John C. Burnham

 

On his book Accident Prone: A History of Technology, Psychology, and Misfits of the Machine Age

Cover Interview of November 18, 2009

Lastly

The rise of the idea of accident proneness has many striking aspects.  The slow death of the idea in the later decades of the twentieth century, however, speaks to more subtle social changes.

Because there was some validity of the idea, it has persisted as part of folk knowledge, referred to in novels, cartoons, and newspaper stories.  Some celebrities and even a U.S. President were noted for being accident prone.  It was a way of labeling people but not holding them personally responsible for their unfortunate trait.  That is, accident proneness was different from carelessness.

Most striking, however, was not the end of accident proneness but the fact that new social conditions brought forth a new approach to accidents and safety.  Identifying and stigmatizing accident prone people was appropriate in an age when noticing individuals, particularly out of a commodified labor force, was enlightened.  Discriminating against them for employment and driving, however, troubled increasing numbers of experts.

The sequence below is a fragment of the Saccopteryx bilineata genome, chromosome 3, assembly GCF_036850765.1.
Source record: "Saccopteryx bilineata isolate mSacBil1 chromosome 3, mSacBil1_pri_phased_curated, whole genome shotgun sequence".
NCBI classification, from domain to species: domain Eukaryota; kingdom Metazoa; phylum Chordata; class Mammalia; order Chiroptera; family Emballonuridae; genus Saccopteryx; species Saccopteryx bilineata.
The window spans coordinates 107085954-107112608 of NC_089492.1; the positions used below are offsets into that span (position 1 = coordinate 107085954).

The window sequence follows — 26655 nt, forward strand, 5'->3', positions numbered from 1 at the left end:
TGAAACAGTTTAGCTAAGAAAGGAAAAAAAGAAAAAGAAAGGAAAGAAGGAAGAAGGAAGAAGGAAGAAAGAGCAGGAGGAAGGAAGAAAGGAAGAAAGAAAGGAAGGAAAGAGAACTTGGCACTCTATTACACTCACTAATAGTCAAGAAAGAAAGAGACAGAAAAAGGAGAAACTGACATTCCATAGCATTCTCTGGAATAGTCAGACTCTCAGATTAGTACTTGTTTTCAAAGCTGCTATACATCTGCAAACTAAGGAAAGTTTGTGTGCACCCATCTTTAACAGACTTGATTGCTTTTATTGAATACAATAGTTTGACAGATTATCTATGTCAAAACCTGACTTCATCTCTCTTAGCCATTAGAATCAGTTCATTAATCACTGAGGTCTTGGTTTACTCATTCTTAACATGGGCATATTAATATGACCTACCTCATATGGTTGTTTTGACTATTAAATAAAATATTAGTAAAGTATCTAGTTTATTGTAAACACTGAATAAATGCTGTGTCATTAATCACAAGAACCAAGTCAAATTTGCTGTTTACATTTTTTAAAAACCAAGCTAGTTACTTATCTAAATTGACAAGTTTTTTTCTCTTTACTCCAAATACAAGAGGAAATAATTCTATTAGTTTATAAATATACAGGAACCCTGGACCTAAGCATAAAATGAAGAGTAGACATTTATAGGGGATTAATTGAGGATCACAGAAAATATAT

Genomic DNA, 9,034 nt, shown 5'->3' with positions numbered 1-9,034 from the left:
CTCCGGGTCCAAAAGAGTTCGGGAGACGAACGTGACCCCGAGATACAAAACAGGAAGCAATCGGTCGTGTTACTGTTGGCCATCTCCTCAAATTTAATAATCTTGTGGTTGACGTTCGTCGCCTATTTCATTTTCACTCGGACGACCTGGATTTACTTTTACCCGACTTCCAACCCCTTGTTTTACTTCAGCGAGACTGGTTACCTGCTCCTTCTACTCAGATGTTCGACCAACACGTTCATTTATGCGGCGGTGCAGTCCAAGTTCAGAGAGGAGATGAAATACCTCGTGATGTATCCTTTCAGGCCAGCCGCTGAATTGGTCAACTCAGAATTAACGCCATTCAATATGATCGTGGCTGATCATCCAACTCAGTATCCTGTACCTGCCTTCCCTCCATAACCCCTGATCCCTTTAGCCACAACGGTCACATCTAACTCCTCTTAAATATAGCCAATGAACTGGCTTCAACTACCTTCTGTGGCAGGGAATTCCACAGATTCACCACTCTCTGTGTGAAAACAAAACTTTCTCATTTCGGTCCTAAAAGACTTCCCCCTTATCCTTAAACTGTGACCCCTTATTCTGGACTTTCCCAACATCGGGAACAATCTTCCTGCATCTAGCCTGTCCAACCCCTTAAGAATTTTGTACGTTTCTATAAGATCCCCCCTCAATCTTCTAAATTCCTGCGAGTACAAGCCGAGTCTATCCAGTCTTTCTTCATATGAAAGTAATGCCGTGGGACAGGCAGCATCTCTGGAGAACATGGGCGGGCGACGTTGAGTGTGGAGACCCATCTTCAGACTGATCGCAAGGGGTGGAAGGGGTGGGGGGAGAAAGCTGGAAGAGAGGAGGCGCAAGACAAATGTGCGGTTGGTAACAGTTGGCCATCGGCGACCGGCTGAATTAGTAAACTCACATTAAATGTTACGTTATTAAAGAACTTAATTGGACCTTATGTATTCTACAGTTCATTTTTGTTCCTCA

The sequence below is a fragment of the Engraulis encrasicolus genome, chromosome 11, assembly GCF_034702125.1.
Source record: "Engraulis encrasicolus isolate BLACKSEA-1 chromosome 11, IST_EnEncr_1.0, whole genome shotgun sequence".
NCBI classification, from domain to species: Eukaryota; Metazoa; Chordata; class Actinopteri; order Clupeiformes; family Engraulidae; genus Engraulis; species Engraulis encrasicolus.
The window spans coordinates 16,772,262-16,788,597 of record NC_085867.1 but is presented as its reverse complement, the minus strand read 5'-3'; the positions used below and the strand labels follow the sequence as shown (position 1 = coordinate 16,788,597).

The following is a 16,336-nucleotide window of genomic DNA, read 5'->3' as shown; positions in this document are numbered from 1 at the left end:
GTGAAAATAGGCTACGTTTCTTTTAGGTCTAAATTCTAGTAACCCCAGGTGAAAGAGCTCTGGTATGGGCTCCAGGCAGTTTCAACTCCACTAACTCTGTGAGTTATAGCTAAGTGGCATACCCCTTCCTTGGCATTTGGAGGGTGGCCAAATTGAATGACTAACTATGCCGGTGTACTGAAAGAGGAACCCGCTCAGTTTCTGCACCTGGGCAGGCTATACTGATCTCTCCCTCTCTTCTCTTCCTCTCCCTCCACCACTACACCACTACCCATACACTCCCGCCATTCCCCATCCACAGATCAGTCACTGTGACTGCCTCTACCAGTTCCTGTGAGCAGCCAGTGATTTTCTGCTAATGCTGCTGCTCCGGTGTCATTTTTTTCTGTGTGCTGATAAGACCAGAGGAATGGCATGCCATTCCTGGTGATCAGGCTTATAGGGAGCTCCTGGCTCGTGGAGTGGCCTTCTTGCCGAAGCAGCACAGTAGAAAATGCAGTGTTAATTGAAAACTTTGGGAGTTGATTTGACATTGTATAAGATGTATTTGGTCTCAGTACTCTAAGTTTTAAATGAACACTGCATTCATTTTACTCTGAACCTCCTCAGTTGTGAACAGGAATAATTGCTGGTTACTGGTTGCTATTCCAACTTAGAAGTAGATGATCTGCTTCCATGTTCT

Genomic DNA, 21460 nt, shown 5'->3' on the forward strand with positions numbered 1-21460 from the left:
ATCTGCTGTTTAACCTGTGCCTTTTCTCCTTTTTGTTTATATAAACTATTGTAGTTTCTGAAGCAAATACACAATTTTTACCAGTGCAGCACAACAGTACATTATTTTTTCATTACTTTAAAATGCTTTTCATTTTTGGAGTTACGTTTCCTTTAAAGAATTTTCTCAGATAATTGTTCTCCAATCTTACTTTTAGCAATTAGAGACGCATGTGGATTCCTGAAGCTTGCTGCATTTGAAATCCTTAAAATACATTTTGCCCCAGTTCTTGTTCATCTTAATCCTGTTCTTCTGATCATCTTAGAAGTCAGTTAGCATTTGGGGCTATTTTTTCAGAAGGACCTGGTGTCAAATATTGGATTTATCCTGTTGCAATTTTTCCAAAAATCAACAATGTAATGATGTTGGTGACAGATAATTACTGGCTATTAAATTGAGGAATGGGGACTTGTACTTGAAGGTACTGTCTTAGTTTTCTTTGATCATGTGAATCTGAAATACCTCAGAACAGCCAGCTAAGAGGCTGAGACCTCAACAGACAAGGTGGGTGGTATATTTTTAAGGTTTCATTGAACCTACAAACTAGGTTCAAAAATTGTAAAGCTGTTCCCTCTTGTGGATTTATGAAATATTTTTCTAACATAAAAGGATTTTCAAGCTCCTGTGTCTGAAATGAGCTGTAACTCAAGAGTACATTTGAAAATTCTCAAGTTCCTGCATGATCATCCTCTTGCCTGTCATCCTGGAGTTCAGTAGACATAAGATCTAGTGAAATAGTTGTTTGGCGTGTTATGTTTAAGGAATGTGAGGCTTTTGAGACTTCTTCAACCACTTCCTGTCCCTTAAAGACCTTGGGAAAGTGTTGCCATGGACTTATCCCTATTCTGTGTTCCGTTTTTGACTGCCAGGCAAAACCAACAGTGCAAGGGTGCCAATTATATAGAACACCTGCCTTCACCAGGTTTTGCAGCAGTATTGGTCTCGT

The engineers solved the discrimination problem in large part by applying their safety measures to all people indiscriminately.  Moderns will recognize the social style.  We all have to put up with inconveniences so that all variety of citizens can have equal protection.  So the engineers designed automobiles so that even a drunk would have trouble killing himself or herself.  There are rails and other protective devices to protect shaky old people, no matter how much the devices get in the way of more nimble younger people.  Or everyone struggles with safety caps on medicine bottles, which save the lives of many thousands of toddlers.

What nobody talks about is the radical egalitarianism underlying the engineering of safety.  It certainly was never the conscious intention of the engineers who were creating safe environments and devices to make everyone equal in terms of safety, regardless of gender, social status or identification.  The new age of technology in the late twentieth century has social implications that have as yet not been fully explored.

Accident Prone is thus an opening to unexpected insights from attempts to deal with a terrible problem no one likes to talk about, either historically or currently:  the unintentional destruction of bodies and property by technology.


© 2009 John Burnham